Representatives from University of Maryland Upper Chesapeake Health delivered an update to the Harford County Council Tuesday night on the state of the hospital system as it continues to deal with the COVID-19 surge.
Bryan Kelly, chair of the hospital system’s board of directors, referenced an article from The Baltimore Sun that implied that there is no “cavalry” of additional support personnel that many hospitals had hoped for, in describing the overburdened hospital system.
“I believe the University of Maryland Medical System is that ‘cavalry’ working tirelessly to work through these challenges and rethink how we deliver care in order to care for as many people as possible,” Kelly said in his opening remarks.
As of Tuesday, UM Upper Chesapeake Medical Center and Harford Memorial Hospital had 141 COVID-19 patients admitted and 17 others waiting for a bed to open up, Colin Ward, senior vice president and chief operating officer of the hospital system, said during the presentation. That number has nearly doubled since a recorded 73 between the two hospitals as of Dec. 21.
“The latest wave of COVID has risen quickly and more significantly than anyone could have imagined,” Ward said. “If you come to a hospital during this wave of COVID, you can expect long wait times and our treatment areas may look different. We’re maximizing all available spaces to provide care as we respond to the changing needs of the pandemic.”
Ward confirmed that some patients have been transferred from Harford County. He said patients have the option to be transferred to one of the state’s designated alternate care sites, the University of Maryland Laurel Center or the Adventist HealthCare Takoma Park Hospital, to reduce wait times.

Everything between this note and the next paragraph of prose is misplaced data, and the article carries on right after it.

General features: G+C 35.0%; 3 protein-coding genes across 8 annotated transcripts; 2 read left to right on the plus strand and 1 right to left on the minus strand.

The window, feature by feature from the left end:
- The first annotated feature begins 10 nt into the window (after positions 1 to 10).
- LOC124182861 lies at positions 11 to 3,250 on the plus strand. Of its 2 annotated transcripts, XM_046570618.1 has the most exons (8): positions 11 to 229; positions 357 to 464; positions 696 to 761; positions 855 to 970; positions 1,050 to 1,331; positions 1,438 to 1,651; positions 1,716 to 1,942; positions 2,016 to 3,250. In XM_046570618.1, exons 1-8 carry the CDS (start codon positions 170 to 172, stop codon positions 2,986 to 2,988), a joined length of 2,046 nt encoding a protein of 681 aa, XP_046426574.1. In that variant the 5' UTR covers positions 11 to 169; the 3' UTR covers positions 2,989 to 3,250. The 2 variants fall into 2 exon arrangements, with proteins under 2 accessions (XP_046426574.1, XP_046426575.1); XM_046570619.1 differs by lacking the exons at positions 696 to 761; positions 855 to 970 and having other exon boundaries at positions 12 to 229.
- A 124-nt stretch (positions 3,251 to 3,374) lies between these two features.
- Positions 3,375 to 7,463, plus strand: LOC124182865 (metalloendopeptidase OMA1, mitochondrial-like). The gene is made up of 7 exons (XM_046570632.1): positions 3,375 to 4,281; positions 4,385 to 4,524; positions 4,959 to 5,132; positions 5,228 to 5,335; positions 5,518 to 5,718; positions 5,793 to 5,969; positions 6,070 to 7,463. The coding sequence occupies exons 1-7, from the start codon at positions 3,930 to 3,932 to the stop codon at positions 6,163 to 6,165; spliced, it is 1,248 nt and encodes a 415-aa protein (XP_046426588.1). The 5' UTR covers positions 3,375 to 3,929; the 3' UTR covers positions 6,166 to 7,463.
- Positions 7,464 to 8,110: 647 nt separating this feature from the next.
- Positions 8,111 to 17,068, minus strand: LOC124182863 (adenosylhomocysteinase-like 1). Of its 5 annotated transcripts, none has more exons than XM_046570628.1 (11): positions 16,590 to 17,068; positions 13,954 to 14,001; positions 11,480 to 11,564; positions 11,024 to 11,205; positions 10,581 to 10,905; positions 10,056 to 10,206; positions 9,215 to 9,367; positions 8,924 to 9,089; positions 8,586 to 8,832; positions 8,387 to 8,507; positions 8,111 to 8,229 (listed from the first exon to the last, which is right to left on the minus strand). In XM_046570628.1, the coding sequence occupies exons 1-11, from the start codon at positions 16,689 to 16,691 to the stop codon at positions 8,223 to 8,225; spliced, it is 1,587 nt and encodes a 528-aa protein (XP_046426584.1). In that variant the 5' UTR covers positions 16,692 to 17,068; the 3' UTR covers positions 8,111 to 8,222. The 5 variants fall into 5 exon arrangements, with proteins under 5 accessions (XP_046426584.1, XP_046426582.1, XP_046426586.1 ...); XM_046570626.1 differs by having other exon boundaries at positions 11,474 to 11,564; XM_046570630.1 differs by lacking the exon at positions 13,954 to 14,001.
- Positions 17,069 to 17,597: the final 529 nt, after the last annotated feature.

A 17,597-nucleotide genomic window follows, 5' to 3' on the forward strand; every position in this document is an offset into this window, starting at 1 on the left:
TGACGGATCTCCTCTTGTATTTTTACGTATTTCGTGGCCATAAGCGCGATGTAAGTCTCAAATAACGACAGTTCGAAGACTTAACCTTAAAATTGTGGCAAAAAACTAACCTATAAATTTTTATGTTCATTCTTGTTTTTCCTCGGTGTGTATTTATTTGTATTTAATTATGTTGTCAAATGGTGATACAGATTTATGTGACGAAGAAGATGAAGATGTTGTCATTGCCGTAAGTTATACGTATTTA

Ward also discussed the burden placed on the hospitals due to a staffing shortage, caused largely by staff members retiring or reducing their hours, or having to quarantine after being exposed to COVID-19.
“Today, we face a perfect storm of unprecedented volume driven almost entirely by unvaccinated COVID patients with staffing shortages not seen in decades,” Ward said. “And that is what makes this current wave so daunting.”
Pulmonologist Jason Birnbaum, who heads UMUCH’s critical care program, noted that the most critical patients they’re seeing are “generally healthy unvaccinated individuals.”
“This is a disease that’s affecting the unvaccinated,” Birnbaum said. “It’s taking a toll on my critical care colleagues who are either distraught from the emotional toll that it’s taken on them from getting attached to their patients, or even worse, becoming devoid of emotion.”
At one point, Councilman Tony Giangiordano asked the panel: “Have we got anybody dying in the last couple of weeks with this?”
“Every day,” Birnbaum replied.
The Harford County Health Department currently tracks COVID-19 related data within the county. As of Wednesday, there were 10 new recorded COVID-19 deaths, bringing the overall total to 446.
Council President Patrick Vincenti said he was impressed by the hospital’s efforts to adjust to the surge. Vincenti participated in a virtual meeting on Jan. 3 with hospital staff and other local leaders.
“After our concerns about wait times for [emergency medical services], we could see where you were making the difference … [and] were trying to turn things over as quick as possible,” Vincenti said. “We had no idea it was as involved as it is.”
Councilman Andre Johnson asked the panel to clarify why people should get vaccinated if they could still potentially contract the virus.
“The real purpose of the vaccine is to prevent serious, critically life-threatening illness,” Birnbaum said. “And it’s working.”
The panel also fielded questions from council members regarding pediatric COVID cases. Birnbaum said the hospital system had not seen a significant rise in the number of pediatric patients with COVID-19.
As of Wednesday, Patterson Mill Middle School has the seventh highest COVID-19 outbreak in the state and is one of five Harford County public schools reporting outbreaks, according to the state health department.
Before the presentation, Vincenti announced that the council is working to set up another testing center at the Epicenter, an Edgewood nonprofit.